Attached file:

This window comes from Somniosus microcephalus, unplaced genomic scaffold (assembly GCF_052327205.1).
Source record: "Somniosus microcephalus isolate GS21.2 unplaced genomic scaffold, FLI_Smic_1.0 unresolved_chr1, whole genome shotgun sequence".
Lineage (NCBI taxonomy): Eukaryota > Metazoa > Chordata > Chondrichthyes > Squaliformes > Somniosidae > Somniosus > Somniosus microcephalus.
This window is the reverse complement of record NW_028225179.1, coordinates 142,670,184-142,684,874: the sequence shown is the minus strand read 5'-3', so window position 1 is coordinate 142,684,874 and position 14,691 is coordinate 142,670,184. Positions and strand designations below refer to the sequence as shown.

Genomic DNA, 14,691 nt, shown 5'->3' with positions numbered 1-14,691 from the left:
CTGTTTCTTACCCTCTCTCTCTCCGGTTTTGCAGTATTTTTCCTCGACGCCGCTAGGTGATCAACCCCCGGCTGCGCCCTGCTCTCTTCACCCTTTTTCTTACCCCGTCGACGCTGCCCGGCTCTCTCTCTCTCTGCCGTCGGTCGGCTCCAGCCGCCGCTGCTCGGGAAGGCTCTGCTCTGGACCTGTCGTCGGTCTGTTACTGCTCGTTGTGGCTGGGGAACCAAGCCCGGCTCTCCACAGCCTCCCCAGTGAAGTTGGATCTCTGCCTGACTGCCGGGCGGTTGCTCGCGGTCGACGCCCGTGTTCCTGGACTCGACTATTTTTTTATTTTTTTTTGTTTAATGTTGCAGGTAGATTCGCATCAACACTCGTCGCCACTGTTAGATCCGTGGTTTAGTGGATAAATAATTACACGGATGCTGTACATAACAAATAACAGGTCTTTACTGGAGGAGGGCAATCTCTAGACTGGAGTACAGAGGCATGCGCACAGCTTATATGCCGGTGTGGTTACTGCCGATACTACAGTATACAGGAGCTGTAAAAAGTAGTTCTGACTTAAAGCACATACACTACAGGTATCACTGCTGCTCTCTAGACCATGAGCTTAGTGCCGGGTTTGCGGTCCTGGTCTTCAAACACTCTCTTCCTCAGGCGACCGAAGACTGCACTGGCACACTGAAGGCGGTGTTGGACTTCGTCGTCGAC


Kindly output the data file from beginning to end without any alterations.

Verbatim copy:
This window comes from Somniosus microcephalus, unplaced genomic scaffold (assembly GCF_052327205.1).
Source record: "Somniosus microcephalus isolate GS21.2 unplaced genomic scaffold, FLI_Smic_1.0 unresolved_chr1, whole genome shotgun sequence".
Lineage (NCBI taxonomy): Eukaryota > Metazoa > Chordata > Chondrichthyes > Squaliformes > Somniosidae > Somniosus > Somniosus microcephalus.
This window is the reverse complement of record NW_028225179.1, coordinates 142,670,184-142,684,874: the sequence shown is the minus strand read 5'-3', so window position 1 is coordinate 142,684,874 and position 14,691 is coordinate 142,670,184. Positions and strand designations below refer to the sequence as shown.

Genomic DNA, 14,691 nt, shown 5'->3' with positions numbered 1-14,691 from the left:
CTGTTTCTTACCCTCTCTCTCTCCGGTTTTGCAGTATTTTTCCTCGACGCCGCTAGGTGATCAACCCCCGGCTGCGCCCTGCTCTCTTCACCCTTTTTCTTACCCCGTCGACGCTGCCCGGCTCTCTCTCTCTCTGCCGTCGGTCGGCTCCAGCCGCCGCTGCTCGGGAAGGCTCTGCTCTGGACCTGTCGTCGGTCTGTTACTGCTCGTTGTGGCTGGGGAACCAAGCCCGGCTCTCCACAGCCTCCCCAGTGAAGTTGGATCTCTGCCTGACTGCCGGGCGGTTGCTCGCGGTCGACGCCCGTGTTCCTGGACTCGACTATTTTTTTATTTTTTTTTGTTTAATGTTGCAGGTAGATTCGCATCAACACTCGTCGCCACTGTTAGATCCGTGGTTTAGTGGATAAATAATTACACGGATGCTGTACATAACAAATAACAGGTCTTTACTGGAGGAGGGCAATCTCTAGACTGGAGTACAGAGGCATGCGCACAGCTTATATGCCGGTGTGGTTACTGCCGATACTACAGTATACAGGAGCTGTAAAAAGTAGTTCTGACTTAAAGCACATACACTACAGGTATCACTGCTGCTCTCTAGACCATGAGCTTAGTGCCGGGTTTGCGGTCCTGGTCTTCAAACACTCTCTTCCTCAGGCGACCGAAGACTGCACTGGCACACTGAAGGCGGTGTTGGACTTCGTCGTCGAC